Interesting. The Professor's brain has been engaged and he'd like to do more research at this place, but he'll have to schedule a return trip during more awesome weather. Good research doesn't occur during sub-par weather. Look it up. 

The round baler was parked nearby as well. I explained to Theo how we drive it in the field and it picks up the hay and sort of rolls it into a circle "about this high" (as I held my hand out at my head) and then wraps it with plastic for storage. Theo looked out the door to the north where half of my round bales are stored and asked, "You mean, like those out there? You have them in rows." 

Yep, you got it, Professor. This kid was totally with the program. 

Just then, a neighbor drove by on the road with his Deere tractor and round baler. Theo saw it, but wanted to make sure I did. "HEY! There's one right there!" 

Yes, it's the same machine as I have. 

"No, Jeff. It's a different one," Theo informed me with just a hint of disdain. "Yours is right here (pointing at it, in case I missed it). That one is out there on the road."

Point taken. Thank you, Mr. Obvious. I guess I didn't make the connection.             

Even though I already knew the answer, I asked Theo if he wanted to ride in a tractor. Sometimes you just have to go with the loaded questions. "Would you like gravy with that, Mr. Ryan? Care for some pie? Does this need more sugar?" Stuff like that.      

Sure enough, Theo was willing to get in a tractor. It was almost the purpose of his trip, after all. And it has a cab, so we'd be protected from the hideous sprinkles that tend to melt small children.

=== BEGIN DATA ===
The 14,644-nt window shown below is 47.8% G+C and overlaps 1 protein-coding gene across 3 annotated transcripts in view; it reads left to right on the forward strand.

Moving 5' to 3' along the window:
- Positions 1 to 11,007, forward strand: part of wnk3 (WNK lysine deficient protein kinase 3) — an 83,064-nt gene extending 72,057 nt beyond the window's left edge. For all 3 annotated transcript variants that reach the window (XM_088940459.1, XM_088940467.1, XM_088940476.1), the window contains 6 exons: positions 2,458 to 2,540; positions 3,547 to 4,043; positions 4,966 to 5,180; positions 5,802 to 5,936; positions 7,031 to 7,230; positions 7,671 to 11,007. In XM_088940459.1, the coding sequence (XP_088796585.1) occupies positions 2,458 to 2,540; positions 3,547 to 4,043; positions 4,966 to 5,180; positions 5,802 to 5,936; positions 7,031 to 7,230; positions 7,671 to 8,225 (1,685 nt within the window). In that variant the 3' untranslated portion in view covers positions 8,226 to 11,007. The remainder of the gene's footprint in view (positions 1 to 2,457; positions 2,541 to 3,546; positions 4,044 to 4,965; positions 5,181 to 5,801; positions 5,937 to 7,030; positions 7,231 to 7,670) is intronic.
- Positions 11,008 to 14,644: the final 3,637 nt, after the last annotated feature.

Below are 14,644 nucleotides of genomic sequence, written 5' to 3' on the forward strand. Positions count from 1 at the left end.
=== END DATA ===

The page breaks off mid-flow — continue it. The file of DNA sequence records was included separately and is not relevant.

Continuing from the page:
Theo and I got in the loader tractor and made our way over to the other side of the buildings. That's where I had the last load of round bales from first-crop alfalfa we'd hauled in late the previous night. I explained to Theo that the small spears on the loader would poke into the bales and then we'd hit a lever and lift the bale off the wagon. The bale would then be parked in a row until we either fed it to the cattle or loaded it onto a semi to sell to other farmers to feed to their cows. 

We grabbed a bale, backed up and placed it in the row. Theo really liked my orderly system of rows for storing bales. Had the rows not been straight, I think he would have let me know. 

To keep him involved, I asked Theo if he thought we should take a second bale off the load of 11. Big surprise. He did. So we took another bale off the load. Since we were now into the project with both feet, I asked if he thought we should unload the remaining bales. 

"Yes, I think you should, Jeff. You know, if you don't do it today, you're just going to have to do it tomorrow," he informed me, in full Professor mode.

Five years old and he doesn't seem to have refined his procrastination abilities yet. This kid has been raised right. 

We got the remainder of the bales unloaded and placed. Our work was done, so we headed back to the machine shed. I asked Theo if he wanted to move from his spot on the armrest of the seat of the tractor and drive on the way back. (He'd steer. I'd do everything else. It wouldn't surprise me to find out he knows how to feather a clutch, though.) The scientific measurement for Theo's response time is, I believe, a nanosecond. He was climbing onto my lap as soon as I got the question out of my mouth. "I've driven a tractor before at my grandpa's, you know. He mows lawn with that tractor," Theo informed me as he took the wheel. 

Every scientist knows you need to remove any skepticism and doubt from your audience. Project confidence and competence and you'll be fine. It will quiet your critics in no time flat. 

As we neared the machine shed, I saw the rest of the assembled crowd nearby. Cameras were being readied. That's when I leaned in and told Theo it might be a good idea to wave at his mom as we went by, because she probably wanted a picture of him at the wheel. 

Theo put an extra firm grip on the steering wheel with one hand as we passed the audience. The other hand went into a perfect parade wave motion. Right as we drove past the crowd, Theo let out a confident sigh and said, "They are gonna be SO jealous!" 

You nailed it, Professor. 

Guy No. 2